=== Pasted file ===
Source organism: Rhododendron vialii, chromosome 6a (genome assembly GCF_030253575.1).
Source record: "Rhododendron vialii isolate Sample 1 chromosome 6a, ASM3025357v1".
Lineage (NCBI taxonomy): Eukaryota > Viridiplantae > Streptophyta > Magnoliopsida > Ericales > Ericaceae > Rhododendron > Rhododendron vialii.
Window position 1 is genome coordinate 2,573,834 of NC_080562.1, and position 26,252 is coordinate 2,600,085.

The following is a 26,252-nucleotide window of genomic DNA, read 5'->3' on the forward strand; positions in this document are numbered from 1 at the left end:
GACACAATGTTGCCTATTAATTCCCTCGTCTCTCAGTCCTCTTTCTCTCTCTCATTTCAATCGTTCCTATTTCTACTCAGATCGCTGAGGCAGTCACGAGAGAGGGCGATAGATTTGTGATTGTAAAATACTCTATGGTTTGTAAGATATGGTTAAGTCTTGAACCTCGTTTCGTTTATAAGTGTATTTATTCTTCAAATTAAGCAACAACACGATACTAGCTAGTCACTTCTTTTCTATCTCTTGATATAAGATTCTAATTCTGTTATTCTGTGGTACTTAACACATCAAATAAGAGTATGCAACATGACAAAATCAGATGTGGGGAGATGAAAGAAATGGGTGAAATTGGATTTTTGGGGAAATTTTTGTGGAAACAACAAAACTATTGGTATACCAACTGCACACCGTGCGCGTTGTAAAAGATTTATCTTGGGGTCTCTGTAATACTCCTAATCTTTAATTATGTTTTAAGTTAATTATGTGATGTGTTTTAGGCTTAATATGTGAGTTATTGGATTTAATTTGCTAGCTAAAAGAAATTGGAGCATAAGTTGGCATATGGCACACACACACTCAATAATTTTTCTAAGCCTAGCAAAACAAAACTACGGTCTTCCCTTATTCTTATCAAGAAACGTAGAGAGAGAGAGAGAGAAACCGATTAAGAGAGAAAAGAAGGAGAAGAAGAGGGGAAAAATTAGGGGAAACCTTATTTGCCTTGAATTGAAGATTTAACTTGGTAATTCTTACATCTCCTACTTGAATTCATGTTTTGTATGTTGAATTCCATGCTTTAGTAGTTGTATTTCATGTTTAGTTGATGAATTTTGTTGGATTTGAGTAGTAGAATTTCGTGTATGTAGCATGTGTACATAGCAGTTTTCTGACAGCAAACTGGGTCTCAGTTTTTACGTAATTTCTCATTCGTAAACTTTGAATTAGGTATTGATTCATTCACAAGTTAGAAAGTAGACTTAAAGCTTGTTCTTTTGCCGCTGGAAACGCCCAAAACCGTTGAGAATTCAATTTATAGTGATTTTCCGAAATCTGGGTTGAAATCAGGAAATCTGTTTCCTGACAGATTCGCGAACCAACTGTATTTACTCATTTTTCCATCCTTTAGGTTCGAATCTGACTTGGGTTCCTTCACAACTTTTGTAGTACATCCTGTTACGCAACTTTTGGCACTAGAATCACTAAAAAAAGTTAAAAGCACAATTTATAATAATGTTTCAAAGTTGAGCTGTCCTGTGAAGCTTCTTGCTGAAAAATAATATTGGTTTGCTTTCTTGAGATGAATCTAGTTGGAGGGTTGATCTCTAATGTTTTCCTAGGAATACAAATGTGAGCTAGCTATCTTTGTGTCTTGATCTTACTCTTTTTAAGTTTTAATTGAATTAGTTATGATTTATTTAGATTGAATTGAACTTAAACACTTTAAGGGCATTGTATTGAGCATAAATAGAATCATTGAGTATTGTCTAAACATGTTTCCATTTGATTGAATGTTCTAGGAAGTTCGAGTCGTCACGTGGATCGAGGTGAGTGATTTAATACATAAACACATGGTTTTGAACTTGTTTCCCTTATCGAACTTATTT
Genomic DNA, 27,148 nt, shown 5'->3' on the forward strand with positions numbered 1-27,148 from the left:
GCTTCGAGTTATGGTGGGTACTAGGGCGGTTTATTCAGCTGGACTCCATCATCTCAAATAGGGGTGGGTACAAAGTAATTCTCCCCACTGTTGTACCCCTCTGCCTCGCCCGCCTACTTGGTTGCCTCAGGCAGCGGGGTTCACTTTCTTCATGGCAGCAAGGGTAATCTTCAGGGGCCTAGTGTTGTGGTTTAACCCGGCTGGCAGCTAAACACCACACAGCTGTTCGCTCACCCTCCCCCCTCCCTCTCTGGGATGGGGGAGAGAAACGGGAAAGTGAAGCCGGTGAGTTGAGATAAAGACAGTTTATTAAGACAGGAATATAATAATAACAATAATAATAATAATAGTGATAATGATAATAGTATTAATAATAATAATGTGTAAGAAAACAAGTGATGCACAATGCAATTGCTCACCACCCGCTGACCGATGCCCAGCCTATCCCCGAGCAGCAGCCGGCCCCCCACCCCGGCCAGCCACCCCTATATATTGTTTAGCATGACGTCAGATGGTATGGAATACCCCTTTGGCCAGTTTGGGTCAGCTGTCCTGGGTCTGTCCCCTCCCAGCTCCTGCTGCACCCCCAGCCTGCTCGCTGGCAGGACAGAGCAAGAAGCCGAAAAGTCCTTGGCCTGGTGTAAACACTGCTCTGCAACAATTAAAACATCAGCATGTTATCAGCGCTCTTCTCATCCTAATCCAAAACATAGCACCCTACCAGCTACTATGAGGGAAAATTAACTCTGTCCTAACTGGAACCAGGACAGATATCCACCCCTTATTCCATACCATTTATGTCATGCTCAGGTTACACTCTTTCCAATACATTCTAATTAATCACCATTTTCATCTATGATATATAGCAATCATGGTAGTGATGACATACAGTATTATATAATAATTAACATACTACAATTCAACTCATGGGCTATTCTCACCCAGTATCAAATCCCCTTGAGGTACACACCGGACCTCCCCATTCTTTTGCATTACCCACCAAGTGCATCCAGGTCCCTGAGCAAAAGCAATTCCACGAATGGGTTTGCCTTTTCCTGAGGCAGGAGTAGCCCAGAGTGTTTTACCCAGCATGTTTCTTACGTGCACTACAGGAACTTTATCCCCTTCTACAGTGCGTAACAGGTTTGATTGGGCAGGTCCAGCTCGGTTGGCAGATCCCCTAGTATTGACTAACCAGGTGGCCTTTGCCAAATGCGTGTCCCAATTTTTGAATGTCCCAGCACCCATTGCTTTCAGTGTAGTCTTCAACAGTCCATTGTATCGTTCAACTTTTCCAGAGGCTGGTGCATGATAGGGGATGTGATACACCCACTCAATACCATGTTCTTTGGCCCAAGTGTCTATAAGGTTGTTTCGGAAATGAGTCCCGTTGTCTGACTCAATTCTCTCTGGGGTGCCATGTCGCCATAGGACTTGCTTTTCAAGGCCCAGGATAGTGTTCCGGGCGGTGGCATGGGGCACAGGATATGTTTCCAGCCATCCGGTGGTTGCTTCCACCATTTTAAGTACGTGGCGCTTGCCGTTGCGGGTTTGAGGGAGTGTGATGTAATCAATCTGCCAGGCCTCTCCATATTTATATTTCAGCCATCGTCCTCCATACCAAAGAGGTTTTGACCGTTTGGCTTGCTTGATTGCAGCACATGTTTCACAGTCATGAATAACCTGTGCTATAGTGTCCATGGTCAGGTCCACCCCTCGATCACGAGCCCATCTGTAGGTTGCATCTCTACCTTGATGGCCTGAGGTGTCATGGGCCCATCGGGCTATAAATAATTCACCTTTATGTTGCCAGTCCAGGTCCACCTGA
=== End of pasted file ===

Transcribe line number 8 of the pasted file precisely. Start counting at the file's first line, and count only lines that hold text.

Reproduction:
GCTTCGAGTTATGGTGGGTACTAGGGCGGTTTATTCAGCTGGACTCCATCATCTCAAATAGGGGTGGGTACAAAGTAATTCTCCCCACTGTTGTACCCCTCTGCCTCGCCCGCCTACTTGGTTGCCTCAGGCAGCGGGGTTCACTTTCTTCATGGCAGCAAGGGTAATCTTCAGGGGCCTAGTGTTGTGGTTTAACCCGGCTGGCAGCTAAACACCACACAGCTGTTCGCTCACCCTCCCCCCTCCCTCTCTGGGATGGGGGAGAGAAACGGGAAAGTGAAGCCGGTGAGTTGAGATAAAGACAGTTTATTAAGACAGGAATATAATAATAACAATAATAATAATAATAGTGATAATGATAATAGTATTAATAATAATAATGTGTAAGAAAACAAGTGATGCACAATGCAATTGCTCACCACCCGCTGACCGATGCCCAGCCTATCCCCGAGCAGCAGCCGGCCCCCCACCCCGGCCAGCCACCCCTATATATTGTTTAGCATGACGTCAGATGGTATGGAATACCCCTTTGGCCAGTTTGGGTCAGCTGTCCTGGGTCTGTCCCCTCCCAGCTCCTGCTGCACCCCCAGCCTGCTCGCTGGCAGGACAGAGCAAGAAGCCGAAAAGTCCTTGGCCTGGTGTAAACACTGCTCTGCAACAATTAAAACATCAGCATGTTATCAGCGCTCTTCTCATCCTAATCCAAAACATAGCACCCTACCAGCTACTATGAGGGAAAATTAACTCTGTCCTAACTGGAACCAGGACAGATATCCACCCCTTATTCCATACCATTTATGTCATGCTCAGGTTACACTCTTTCCAATACATTCTAATTAATCACCATTTTCATCTATGATATATAGCAATCATGGTAGTGATGACATACAGTATTATATAATAATTAACATACTACAATTCAACTCATGGGCTATTCTCACCCAGTATCAAATCCCCTTGAGGTACACACCGGACCTCCCCATTCTTTTGCATTACCCACCAAGTGCATCCAGGTCCCTGAGCAAAAGCAATTCCACGAATGGGTTTGCCTTTTCCTGAGGCAGGAGTAGCCCAGAGTGTTTTACCCAGCATGTTTCTTACGTGCACTACAGGAACTTTATCCCCTTCTACAGTGCGTAACAGGTTTGATTGGGCAGGTCCAGCTCGGTTGGCAGATCCCCTAGTATTGACTAACCAGGTGGCCTTTGCCAAATGCGTGTCCCAATTTTTGAATGTCCCAGCACCCATTGCTTTCAGTGTAGTCTTCAACAGTCCATTGTATCGTTCAACTTTTCCAGAGGCTGGTGCATGATAGGGGATGTGATACACCCACTCAATACCATGTTCTTTGGCCCAAGTGTCTATAAGGTTGTTTCGGAAATGAGTCCCGTTGTCTGACTCAATTCTCTCTGGGGTGCCATGTCGCCATAGGACTTGCTTTTCAAGGCCCAGGATAGTGTTCCGGGCGGTGGCATGGGGCACAGGATATGTTTCCAGCCATCCGGTGGTTGCTTCCACCATTTTAAGTACGTGGCGCTTGCCGTTGCGGGTTTGAGGGAGTGTGATGTAATCAATCTGCCAGGCCTCTCCATATTTATATTTCAGCCATCGTCCTCCATACCAAAGAGGTTTTGACCGTTTGGCTTGCTTGATTGCAGCACATGTTTCACAGTCATGAATAACCTGTGCTATAGTGTCCATGGTCAGGTCCACCCCTCGATCACGAGCCCATCTGTAGGTTGCATCTCTACCTTGATGGCCTGAGGTGTCATGGGCCCATCGGGCTATAAATAATTCACCTTTATGTTGCCAGTCCAGGTCCACCTGA